Jennifer Schultz Nelson
Extension Educator, Horticulture
Modern life shows no sign of slowing down anytime soon. If anything, modern conveniences allow us to pack more activity into each day, usually in the form of "multitasking". Science tells us that the brain can only perform one task at a time effectively, but still our modern sensibilities tell us we are not productive citizens unless we are doing five things at once!
If we're not careful, this frenzied multitasking mindset can infringe on our gardens, the very place we are supposed to find peace and connect with nature. This time of year it is easy to look at our gardens and see the work that needs to be done rather than the wonder of life emerging after the cold winter. Gardening author Felder Rushing has coined a new phrase to encourage a more relaxed approach to gardening, called "slow gardening".
He tells us that "slow gardening isn't lazy or passive gardening—it actually involves doing more stuff, carefully selected to be productive without senseless, repetitive chores." Slow gardening invites us to appreciate the rhythm of the seasons, choose plants most appropriate for local conditions, and to sit back and actually ENJOY our gardens.
A rule of thumb for slow gardening is to think in terms of gardening for the "long haul" and finding ways to ways to "take it easy" in your garden. How can you make your garden less like work and more like a chance to take a break from the treadmill of modern life?
Consider how you plant and maintain your garden. Rather than cramming as much activity as humanly possible into the all too brief weekend, what if you spread your gardening out, doing a little each day? Imagine how it would feel to have time to enjoy and observe your garden rather than reducing it to another item checked off your 'to-do' list.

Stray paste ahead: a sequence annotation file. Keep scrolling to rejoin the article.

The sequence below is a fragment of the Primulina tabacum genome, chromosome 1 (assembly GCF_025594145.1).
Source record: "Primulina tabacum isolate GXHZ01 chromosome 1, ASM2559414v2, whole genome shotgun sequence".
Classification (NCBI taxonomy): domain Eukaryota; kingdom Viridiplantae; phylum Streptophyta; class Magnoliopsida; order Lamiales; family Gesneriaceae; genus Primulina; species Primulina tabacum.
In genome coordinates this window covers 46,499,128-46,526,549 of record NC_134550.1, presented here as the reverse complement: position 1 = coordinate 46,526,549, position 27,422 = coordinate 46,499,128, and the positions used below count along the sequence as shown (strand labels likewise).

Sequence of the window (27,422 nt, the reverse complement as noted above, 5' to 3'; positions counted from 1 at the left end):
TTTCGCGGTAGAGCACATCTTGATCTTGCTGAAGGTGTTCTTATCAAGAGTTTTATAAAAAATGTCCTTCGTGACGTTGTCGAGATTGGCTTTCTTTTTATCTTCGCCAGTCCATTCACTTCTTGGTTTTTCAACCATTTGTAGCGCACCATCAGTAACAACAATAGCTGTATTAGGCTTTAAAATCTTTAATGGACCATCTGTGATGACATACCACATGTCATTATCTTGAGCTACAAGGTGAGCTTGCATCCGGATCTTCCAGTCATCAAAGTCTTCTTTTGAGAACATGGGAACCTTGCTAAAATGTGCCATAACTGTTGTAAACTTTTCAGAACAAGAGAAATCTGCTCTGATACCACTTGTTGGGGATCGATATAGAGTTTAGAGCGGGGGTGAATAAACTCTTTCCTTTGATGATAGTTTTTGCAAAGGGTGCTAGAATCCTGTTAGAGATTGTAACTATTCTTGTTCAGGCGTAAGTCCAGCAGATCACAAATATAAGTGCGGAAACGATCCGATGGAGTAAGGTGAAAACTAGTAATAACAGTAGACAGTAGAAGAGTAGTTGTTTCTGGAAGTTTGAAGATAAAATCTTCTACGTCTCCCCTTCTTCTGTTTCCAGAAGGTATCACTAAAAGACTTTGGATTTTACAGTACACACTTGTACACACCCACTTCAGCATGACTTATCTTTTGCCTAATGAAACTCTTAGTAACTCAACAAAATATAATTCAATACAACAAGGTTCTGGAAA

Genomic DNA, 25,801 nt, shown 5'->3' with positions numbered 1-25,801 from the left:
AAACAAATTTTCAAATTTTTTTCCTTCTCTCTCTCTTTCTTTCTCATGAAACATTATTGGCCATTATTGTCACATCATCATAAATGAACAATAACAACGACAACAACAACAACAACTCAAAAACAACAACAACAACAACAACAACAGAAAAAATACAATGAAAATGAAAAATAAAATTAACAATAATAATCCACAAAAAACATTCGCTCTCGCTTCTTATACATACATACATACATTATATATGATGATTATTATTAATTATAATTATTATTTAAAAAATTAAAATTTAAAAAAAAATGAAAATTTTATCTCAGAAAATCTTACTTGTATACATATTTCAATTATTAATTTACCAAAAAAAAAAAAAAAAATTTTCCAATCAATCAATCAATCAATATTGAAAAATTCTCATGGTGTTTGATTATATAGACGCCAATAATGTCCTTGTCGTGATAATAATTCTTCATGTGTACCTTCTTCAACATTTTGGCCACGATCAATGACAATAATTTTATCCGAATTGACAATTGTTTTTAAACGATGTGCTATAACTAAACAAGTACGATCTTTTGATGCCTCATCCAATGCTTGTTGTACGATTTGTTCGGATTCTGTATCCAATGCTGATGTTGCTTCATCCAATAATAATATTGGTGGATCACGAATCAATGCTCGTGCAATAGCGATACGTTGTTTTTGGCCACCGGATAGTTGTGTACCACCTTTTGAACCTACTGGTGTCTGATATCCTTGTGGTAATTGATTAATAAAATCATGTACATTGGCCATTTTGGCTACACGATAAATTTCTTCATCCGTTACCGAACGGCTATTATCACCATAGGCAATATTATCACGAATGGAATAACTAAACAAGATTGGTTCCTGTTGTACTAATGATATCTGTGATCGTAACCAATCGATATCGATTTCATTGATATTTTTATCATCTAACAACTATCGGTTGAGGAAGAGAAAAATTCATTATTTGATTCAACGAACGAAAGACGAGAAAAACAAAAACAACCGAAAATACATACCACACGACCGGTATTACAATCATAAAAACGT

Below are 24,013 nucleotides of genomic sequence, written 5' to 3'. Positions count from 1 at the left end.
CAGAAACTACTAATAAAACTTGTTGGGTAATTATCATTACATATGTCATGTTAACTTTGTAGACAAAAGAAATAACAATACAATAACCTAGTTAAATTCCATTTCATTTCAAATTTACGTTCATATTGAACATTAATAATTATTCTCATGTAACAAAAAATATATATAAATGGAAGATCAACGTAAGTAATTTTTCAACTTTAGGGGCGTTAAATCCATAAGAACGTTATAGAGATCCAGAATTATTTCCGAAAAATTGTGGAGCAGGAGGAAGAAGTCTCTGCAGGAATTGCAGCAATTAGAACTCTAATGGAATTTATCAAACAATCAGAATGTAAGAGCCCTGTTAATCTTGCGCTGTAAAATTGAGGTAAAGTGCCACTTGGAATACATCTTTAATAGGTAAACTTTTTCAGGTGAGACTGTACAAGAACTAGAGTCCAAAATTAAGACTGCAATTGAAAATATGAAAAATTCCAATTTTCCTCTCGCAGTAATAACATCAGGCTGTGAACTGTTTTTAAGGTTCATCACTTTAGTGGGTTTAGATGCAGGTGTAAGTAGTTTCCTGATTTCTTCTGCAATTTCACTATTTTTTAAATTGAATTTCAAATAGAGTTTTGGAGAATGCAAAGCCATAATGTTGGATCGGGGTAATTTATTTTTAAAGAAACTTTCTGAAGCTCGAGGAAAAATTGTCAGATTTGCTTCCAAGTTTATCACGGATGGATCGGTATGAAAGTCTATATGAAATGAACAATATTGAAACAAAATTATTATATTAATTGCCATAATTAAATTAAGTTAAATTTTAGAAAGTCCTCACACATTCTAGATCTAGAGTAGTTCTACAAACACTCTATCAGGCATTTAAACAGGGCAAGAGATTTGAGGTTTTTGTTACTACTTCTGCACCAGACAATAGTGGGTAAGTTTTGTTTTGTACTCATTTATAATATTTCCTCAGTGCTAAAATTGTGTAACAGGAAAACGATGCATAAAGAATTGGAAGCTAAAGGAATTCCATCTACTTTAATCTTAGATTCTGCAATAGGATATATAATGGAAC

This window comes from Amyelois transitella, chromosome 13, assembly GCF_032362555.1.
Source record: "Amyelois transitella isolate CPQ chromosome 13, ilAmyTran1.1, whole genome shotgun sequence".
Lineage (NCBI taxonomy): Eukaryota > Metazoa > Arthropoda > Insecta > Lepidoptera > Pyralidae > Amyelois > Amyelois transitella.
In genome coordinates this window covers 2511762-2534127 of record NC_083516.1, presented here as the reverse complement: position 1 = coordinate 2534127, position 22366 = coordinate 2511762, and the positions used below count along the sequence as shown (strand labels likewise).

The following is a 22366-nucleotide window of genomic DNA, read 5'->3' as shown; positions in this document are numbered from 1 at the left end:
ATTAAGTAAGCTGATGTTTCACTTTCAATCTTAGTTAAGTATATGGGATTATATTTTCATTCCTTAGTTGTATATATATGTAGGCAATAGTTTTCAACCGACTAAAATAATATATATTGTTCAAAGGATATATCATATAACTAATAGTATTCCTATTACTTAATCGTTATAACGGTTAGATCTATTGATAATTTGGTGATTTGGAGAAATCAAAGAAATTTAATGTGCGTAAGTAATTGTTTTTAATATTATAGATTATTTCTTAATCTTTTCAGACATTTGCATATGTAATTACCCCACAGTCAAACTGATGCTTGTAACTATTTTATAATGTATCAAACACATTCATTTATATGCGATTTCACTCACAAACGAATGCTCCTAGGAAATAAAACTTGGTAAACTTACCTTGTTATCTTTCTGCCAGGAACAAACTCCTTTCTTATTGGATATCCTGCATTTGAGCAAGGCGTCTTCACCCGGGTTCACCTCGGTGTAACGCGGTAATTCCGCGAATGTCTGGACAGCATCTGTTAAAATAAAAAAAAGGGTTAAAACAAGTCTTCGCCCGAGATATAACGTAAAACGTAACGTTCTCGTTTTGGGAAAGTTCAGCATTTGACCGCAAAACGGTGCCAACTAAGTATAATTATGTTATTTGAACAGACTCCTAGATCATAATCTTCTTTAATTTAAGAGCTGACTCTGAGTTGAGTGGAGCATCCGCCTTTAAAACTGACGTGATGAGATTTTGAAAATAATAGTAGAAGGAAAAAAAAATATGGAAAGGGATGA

I've found that working alongside children in the garden is a great way to look at your garden in a new way, especially when you are explaining what you are doing in the garden, or why you are doing it. On more than one occasion answering questions from my young neighbors has made me realize that some of my activities in the garden are a product of my own perfectionism and not really necessary. Maybe plants don't have to look perfect to be beautiful.
Another key concept of slow gardening is "right plant, right place". In other words, choose pest- and disease-resistant plants that are well adapted to local climate and soils. This might mean planting more native plants, but this concept also includes planting new varieties bred to require little maintenance. A natural result of selecting plants well adapted to local conditions is less use of pesticides. Less use of pesticides may lead to more birds and butterflies visiting your garden.
Slow gardening also encourages us to plant food crops in our gardens. This doesn't necessarily mean creating a large vegetable garden. Peppers or tomatoes planted in a sunny flower garden, some herbs outside the kitchen door, or a pot of lettuce on the patio all count. Although in today's modern global society produce is available year-round in supermarkets, this produce will never taste as good as what grows in your own backyard. Try it and see.
Macon County Conservation District and the University of Illinois Extension Office invite you to slow down for an hour and reconnect to nature through a series of three gardening classes being offered, beginning Saturday, April 24, 2010 at the Festival of Spring. For more information, check out http://www.maconcountyconservation.org/events.php or call (217) 423-7708.